Cursed problems

Winkletter  •  19 Nov 2023   •    

After watching a talk about Cursed Problems in Game Design, of course, my first question was: Are there cursed problems in writing?

In game design a cursed problem is created when two player promises conflict with each other in a way that can’t be resolved. There can only be compromise. More specifically, the player experience is in conflict with the objective.

  • Experience: Mom wants to have a relaxing vacation and see all the sights.
  • Objective: Dad wants to get to Nashville before the end of the day.

For example, a game developer tries to create a free-for-all fighting game where you have four players all fighting each other. That is the experience. But the objective is to win, and so you’ll soon find that politics has injected itself into the game. The strongest player now has to fight the three weaker players who have teamed up. And in future matches the strong player starts holding back on the fighting to avoid being singled-out.

The game has lost the promised experience of an all out brawl.

This is a problem, and one that can’t be solved. That’s why it’s important to know the difference between a cursed problem and a hard problem. Hard problems can be fixed with hard work. Cursed problems can only be accommodated with compromises.

Cursed problems in writing

So, there are actually three main lessons fiction writers can learn from cursed problems.

  1. A cursed problem makes a good conflict for a character. The character wants an experience that is in conflict with an objective. The main character, Lee, wants to go to the dojo everyday and enjoy the pure pursuit of kung fu. Fighting is all he cares about. But another fighter named Martin is playing politics and has ganged up with the Star Fist Clan to take over the dojo. Lee tries to fight his way through the problem but is beaten. Will he keep trying to fight his way through, or can he learn to lean on his friends for help?

  2. Story elements can add cursed problems to a story when they conflict with the needs of plot. You want to write a story about a mind reader. The reader will get to experience what it would be like to read people’s minds! But the plot is focused on a budding romance. Being able to read your lover’s mind is creepy. And it would make any misunderstanding instantly resolvable. The experience of mind reading conflicts with the objective of plot. So to solve this cursed problem, there are four methods that will lead to a sacrifice of either the experience or the objective.

  • A barrier that cannot be crossed: The mind-reader can’t read his girlfriend’s mind, thus sacrificing some of the fun of being a mind-reader in order to keep the plot viable.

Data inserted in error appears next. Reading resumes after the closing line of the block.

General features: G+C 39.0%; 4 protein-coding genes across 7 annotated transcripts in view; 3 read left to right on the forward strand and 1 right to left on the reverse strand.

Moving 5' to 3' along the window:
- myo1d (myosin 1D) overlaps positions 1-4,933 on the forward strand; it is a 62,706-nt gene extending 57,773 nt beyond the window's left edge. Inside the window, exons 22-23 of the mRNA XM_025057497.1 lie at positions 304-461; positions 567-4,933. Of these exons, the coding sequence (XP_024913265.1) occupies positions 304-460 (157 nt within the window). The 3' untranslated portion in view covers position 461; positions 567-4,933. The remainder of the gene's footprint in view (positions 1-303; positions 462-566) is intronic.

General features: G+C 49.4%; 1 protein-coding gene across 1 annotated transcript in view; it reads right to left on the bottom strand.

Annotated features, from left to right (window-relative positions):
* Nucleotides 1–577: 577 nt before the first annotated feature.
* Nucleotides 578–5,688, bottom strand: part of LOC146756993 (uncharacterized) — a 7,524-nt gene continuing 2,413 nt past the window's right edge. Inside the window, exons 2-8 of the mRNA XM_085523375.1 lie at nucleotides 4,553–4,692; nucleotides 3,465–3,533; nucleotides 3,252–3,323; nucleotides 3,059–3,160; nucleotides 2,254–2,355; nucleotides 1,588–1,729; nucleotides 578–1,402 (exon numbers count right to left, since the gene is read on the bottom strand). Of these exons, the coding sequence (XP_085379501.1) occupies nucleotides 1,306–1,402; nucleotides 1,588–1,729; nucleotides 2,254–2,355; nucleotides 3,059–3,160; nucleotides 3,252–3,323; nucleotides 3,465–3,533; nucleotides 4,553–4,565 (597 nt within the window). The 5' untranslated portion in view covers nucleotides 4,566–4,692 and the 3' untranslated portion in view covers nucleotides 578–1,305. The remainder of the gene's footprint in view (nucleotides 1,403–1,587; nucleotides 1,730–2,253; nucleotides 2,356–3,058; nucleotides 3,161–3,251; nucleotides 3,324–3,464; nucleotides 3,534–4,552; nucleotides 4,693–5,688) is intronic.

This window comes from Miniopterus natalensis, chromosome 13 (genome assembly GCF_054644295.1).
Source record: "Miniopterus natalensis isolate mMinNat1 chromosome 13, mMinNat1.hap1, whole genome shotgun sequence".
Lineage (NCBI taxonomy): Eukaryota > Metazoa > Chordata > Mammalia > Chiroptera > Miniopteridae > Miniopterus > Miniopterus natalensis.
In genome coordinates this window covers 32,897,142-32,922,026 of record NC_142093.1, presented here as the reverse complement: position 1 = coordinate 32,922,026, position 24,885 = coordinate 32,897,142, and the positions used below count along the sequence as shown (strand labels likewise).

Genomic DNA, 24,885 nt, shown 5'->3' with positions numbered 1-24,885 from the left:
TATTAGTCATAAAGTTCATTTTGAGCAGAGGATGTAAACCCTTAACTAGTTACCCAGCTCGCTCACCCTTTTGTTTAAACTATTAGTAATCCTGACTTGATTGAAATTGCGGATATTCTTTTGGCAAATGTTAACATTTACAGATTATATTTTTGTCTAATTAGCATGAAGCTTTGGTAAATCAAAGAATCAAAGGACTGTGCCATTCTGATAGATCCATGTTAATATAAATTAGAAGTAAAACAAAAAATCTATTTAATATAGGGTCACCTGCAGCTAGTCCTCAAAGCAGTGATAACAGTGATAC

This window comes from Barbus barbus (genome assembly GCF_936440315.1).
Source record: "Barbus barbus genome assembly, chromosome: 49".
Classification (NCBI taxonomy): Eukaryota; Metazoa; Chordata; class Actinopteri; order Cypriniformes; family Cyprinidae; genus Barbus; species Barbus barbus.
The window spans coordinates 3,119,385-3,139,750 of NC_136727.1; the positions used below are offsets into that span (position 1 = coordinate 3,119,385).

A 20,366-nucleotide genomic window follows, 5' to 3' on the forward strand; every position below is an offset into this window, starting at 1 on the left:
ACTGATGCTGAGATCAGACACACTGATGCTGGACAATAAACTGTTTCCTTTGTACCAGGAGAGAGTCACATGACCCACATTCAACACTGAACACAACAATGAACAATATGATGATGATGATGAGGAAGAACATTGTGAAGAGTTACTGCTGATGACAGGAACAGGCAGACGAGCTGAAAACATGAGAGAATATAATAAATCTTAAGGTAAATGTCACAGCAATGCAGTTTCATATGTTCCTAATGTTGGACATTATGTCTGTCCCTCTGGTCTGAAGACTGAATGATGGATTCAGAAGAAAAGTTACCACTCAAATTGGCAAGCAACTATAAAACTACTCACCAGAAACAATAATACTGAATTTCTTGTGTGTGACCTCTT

• A gate that makes mind reading hard: The mind-reader gets intense headaches and nosebleeds from reading people’s minds.
  • A carrot that keeps them on the good side: Dad gives him an allowance if he refrains from reading people’s minds without good reason.
  • Leaning into the brokenness (what the GDC talk calls s’mores): He uses his mind reading capability in order to become the perfect boyfriend. Some kind of life lesson ensues.
  1. A cursed problem in a story makes a great hook. When readers are deciding what to read, if they sense there’s a cursed problem, it will create intrigue. This story follows a 911 operator during her shift at work? But, the protagonist needs to move around and affect things in the world in order to resolve the main conflict. How will this story work if the character can only sit at her desk and talk on the phone?

The Eastern solution

Interestingly, I think this idea of the cursed problem helps solve a question I’ve had about anime, manga, and light novels. How are they able to have overpowered protagonists? Typically, a character than can solve their problems with one punch wouldn’t really make for a good story. That story element is in conflict with the very idea of conflict.

Well, as it turns out Asia has another way of structuring stories. There is what Japan calls kishōtenketsu, or a four-part structure. Ki introduces the characters. Shō develops the theme. Ten is a non-sequitur twist. And Ketsu resolves the conflict, not between characters, but the conflict between the twist and what came before.

Which means the overpowered protagonist contrasts really well with the ennui of daily life, and makes for a good kishōtenketsu story. Thus you have the structure of One-Punch Man. Saitama is just sitting at home reading magazines or watching TV for half the episode. A threat appears out of nowhere. He handles it with one punch, and sigh returns to his magazine to look for coupons.


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